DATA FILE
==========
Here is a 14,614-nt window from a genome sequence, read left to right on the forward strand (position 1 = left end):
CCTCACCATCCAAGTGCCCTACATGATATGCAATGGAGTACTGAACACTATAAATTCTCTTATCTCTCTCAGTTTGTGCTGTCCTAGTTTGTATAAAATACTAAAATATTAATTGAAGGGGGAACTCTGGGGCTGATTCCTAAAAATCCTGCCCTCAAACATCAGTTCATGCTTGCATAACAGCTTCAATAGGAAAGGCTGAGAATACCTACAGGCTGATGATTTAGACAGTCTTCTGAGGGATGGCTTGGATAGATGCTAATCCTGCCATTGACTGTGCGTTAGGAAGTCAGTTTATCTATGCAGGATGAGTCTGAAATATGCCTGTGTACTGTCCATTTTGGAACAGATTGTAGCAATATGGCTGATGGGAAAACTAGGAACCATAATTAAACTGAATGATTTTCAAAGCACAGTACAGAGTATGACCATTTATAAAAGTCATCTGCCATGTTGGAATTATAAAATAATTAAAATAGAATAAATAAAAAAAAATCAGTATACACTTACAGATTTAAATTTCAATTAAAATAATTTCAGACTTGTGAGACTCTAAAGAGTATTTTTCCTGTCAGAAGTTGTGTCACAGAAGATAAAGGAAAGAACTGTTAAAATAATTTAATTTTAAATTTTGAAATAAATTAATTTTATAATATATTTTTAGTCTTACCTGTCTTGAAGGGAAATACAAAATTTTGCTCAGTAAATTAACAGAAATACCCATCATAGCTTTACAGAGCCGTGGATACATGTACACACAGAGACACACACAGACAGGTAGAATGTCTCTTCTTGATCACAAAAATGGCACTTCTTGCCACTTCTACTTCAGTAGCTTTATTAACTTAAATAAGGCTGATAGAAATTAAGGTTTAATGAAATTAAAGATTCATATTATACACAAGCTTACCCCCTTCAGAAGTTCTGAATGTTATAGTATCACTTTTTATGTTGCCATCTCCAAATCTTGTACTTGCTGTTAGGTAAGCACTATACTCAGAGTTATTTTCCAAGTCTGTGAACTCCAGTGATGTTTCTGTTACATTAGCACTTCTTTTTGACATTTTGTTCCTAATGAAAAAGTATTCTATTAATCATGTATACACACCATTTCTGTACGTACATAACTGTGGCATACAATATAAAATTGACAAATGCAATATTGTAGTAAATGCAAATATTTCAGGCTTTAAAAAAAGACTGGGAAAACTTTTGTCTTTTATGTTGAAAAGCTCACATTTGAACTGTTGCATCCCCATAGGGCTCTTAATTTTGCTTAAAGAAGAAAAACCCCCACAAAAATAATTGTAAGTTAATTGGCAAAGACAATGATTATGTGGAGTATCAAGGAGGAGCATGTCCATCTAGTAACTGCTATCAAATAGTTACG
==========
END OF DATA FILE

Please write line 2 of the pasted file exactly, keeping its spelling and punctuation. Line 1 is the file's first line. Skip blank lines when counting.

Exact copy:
CCTCACCATCCAAGTGCCCTACATGATATGCAATGGAGTACTGAACACTATAAATTCTCTTATCTCTCTCAGTTTGTGCTGTCCTAGTTTGTATAAAATACTAAAATATTAATTGAAGGGGGAACTCTGGGGCTGATTCCTAAAAATCCTGCCCTCAAACATCAGTTCATGCTTGCATAACAGCTTCAATAGGAAAGGCTGAGAATACCTACAGGCTGATGATTTAGACAGTCTTCTGAGGGATGGCTTGGATAGATGCTAATCCTGCCATTGACTGTGCGTTAGGAAGTCAGTTTATCTATGCAGGATGAGTCTGAAATATGCCTGTGTACTGTCCATTTTGGAACAGATTGTAGCAATATGGCTGATGGGAAAACTAGGAACCATAATTAAACTGAATGATTTTCAAAGCACAGTACAGAGTATGACCATTTATAAAAGTCATCTGCCATGTTGGAATTATAAAATAATTAAAATAGAATAAATAAAAAAAAATCAGTATACACTTACAGATTTAAATTTCAATTAAAATAATTTCAGACTTGTGAGACTCTAAAGAGTATTTTTCCTGTCAGAAGTTGTGTCACAGAAGATAAAGGAAAGAACTGTTAAAATAATTTAATTTTAAATTTTGAAATAAATTAATTTTATAATATATTTTTAGTCTTACCTGTCTTGAAGGGAAATACAAAATTTTGCTCAGTAAATTAACAGAAATACCCATCATAGCTTTACAGAGCCGTGGATACATGTACACACAGAGACACACACAGACAGGTAGAATGTCTCTTCTTGATCACAAAAATGGCACTTCTTGCCACTTCTACTTCAGTAGCTTTATTAACTTAAATAAGGCTGATAGAAATTAAGGTTTAATGAAATTAAAGATTCATATTATACACAAGCTTACCCCCTTCAGAAGTTCTGAATGTTATAGTATCACTTTTTATGTTGCCATCTCCAAATCTTGTACTTGCTGTTAGGTAAGCACTATACTCAGAGTTATTTTCCAAGTCTGTGAACTCCAGTGATGTTTCTGTTACATTAGCACTTCTTTTTGACATTTTGTTCCTAATGAAAAAGTATTCTATTAATCATGTATACACACCATTTCTGTACGTACATAACTGTGGCATACAATATAAAATTGACAAATGCAATATTGTAGTAAATGCAAATATTTCAGGCTTTAAAAAAAGACTGGGAAAACTTTTGTCTTTTATGTTGAAAAGCTCACATTTGAACTGTTGCATCCCCATAGGGCTCTTAATTTTGCTTAAAGAAGAAAAACCCCCACAAAAATAATTGTAAGTTAATTGGCAAAGACAATGATTATGTGGAGTATCAAGGAGGAGCATGTCCATCTAGTAACTGCTATCAAATAGTTACG